This zip file contains different activities (28 pages of student handouts and a PowerPoint with a total of (54 slides) which can be used to compose a unit for AP Biology or advanced Biology students on DNA Structure and Replication. Concepts dicussed and evaluated include the concepts of DNA structure, the process of replication including major enzymes involved and the scientific history supporting our knowledge concerning this process. Chargaff's Law, Meselson and Stahl's experiment, Rosalind Franklin and Watson and Crick's contributions are also discussed, along with other scientists.
The file contains a lab activities, a 46 question homework assignment and a comprehensive quiz and key on these topics.
While these lessons were originally designed for my AP Biology curriculum, they can be adapted to any advanced level Biology program.
This lesson packet contains a listing of the learning goals, common core learning standards, NGSS learning standards and the AP Biology performance indicators addressed in these materials. These are included in the packet and at the end of the description of this lesson.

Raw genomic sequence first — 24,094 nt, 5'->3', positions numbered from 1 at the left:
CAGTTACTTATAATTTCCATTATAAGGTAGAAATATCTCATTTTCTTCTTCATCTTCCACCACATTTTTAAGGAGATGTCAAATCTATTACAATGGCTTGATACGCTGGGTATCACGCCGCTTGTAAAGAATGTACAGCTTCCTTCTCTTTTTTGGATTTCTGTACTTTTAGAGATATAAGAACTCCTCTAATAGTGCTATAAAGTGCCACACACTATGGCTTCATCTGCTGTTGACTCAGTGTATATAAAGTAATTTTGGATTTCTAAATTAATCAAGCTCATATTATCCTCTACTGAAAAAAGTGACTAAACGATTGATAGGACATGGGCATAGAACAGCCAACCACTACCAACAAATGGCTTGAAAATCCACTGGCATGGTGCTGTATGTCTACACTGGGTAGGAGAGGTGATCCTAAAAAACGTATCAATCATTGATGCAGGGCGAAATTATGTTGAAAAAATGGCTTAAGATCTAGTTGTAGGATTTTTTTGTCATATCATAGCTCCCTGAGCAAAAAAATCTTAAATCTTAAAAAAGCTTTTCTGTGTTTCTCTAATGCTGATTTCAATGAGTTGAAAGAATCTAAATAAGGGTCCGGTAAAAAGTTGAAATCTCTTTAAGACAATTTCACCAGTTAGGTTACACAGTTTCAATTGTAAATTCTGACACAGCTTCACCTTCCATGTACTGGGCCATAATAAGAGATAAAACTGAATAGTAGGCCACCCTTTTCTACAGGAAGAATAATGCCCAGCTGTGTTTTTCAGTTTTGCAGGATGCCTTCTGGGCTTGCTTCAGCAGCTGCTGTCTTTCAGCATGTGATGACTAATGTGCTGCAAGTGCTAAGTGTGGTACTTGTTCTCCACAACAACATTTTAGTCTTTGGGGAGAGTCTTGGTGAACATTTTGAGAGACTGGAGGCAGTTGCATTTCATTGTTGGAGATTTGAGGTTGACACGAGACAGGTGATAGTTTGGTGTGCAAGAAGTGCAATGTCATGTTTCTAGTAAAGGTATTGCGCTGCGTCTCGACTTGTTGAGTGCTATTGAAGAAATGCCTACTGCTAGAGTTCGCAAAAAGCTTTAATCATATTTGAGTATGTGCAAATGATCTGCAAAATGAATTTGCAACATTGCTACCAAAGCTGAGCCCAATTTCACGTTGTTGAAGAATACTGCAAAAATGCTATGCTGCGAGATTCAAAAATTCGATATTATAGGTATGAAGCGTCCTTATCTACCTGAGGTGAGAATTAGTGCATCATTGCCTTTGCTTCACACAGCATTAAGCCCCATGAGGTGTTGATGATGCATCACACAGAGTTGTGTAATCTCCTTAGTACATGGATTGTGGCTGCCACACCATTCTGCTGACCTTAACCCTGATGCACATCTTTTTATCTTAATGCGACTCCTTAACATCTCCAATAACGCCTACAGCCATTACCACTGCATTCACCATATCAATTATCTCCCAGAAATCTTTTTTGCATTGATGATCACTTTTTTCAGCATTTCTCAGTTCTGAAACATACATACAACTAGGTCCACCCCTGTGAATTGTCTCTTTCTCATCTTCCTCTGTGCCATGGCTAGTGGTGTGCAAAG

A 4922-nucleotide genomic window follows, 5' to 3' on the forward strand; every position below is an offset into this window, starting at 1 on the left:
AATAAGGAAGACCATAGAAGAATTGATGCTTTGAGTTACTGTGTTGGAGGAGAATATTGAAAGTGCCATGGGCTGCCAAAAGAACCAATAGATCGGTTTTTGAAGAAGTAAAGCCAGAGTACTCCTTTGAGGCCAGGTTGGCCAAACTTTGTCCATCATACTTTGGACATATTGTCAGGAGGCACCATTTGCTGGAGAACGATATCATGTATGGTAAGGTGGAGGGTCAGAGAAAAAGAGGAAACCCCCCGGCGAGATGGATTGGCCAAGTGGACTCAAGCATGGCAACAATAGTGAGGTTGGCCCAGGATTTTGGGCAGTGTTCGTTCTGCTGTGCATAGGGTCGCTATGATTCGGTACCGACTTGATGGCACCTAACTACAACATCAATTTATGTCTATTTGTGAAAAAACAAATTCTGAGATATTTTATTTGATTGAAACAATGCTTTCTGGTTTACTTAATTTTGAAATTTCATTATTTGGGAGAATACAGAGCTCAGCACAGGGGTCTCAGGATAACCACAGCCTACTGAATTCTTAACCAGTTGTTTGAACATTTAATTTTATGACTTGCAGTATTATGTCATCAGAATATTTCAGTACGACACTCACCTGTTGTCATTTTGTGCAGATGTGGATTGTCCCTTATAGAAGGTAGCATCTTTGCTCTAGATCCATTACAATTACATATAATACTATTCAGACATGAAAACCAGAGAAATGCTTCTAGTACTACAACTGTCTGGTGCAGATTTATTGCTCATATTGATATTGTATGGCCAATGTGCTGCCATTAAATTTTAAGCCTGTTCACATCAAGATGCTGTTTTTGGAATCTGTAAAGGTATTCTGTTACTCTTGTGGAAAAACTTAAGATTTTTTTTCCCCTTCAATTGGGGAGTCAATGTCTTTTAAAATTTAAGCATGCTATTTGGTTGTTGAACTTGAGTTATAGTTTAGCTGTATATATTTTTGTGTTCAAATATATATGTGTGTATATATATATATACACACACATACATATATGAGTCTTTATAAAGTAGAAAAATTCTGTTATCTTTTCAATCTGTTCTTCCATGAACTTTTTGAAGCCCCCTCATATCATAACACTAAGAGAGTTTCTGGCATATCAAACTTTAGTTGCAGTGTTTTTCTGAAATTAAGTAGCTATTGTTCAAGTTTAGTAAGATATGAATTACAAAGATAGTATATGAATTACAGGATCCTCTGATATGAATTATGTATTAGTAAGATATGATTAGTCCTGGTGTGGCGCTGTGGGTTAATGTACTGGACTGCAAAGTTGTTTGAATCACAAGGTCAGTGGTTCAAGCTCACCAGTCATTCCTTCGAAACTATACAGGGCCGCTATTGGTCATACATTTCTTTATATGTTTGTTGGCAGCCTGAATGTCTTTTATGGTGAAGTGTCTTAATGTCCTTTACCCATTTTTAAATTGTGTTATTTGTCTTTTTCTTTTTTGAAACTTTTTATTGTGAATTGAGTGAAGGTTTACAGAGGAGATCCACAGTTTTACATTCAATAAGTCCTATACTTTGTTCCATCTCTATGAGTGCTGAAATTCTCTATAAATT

The components of this lesson package can easily be displayed to students using and LCD projector and may be readily modified into formats facilitating smartboard technology. Most documents are included in both word doc or docx as well as pdf format to allow editing for specific teacher needs. The learning guides/assignments contain links to online resources to support student learning.
Answer keys are included for all activities. All documents with the exception of the PowerPoint are included in both word (to allow you to easily edit the document to suit your needs) and pdf format.
The specific contents of the learning package includes the following items (the page count for these items are actual student handouts as answer key page counts are not included):
-- DNA Structure and Replication Objectives (2 pages) in word and pdf format
-- DNA Structure and Replication Completion Cloze notes (12 pages) in word and pdf format
-- PowerPoint to accompany the DNA Structure and Replication Completion notes (54 slides)
-- DNA extraction from Bananas with Key in word and pdf format (3 pages/9 conclusion questions)
-- DNA Structure and Replication Review Homework with Key (46 mixed format questions) in word and pdf (7 pages)
-- DNA Structure and Replication quiz (25 mixed format questions) with Key in word and pdf format (3 pages)
DNA Structure, History, and Replication Objectives
BIG IDEA #3: LIVING SYSTEMS STORE, RETRIEVE, TRANSMIT AND RESPOND TO INFORMATION ESSENTIAL TO LIFE PROCESSES.
Enduring understanding 3.A: Heritable information provides for continuity of life.
Essential knowledge 3.A.1: DNA, and in some cases RNA, is the primary source of heritable information.
LO 3.1 The student is able to construct scientific explanations that use the structures and mechanisms of DNA and RNA to support the claim that DNA and, in some cases, that RNA are the primary sources of heritable information.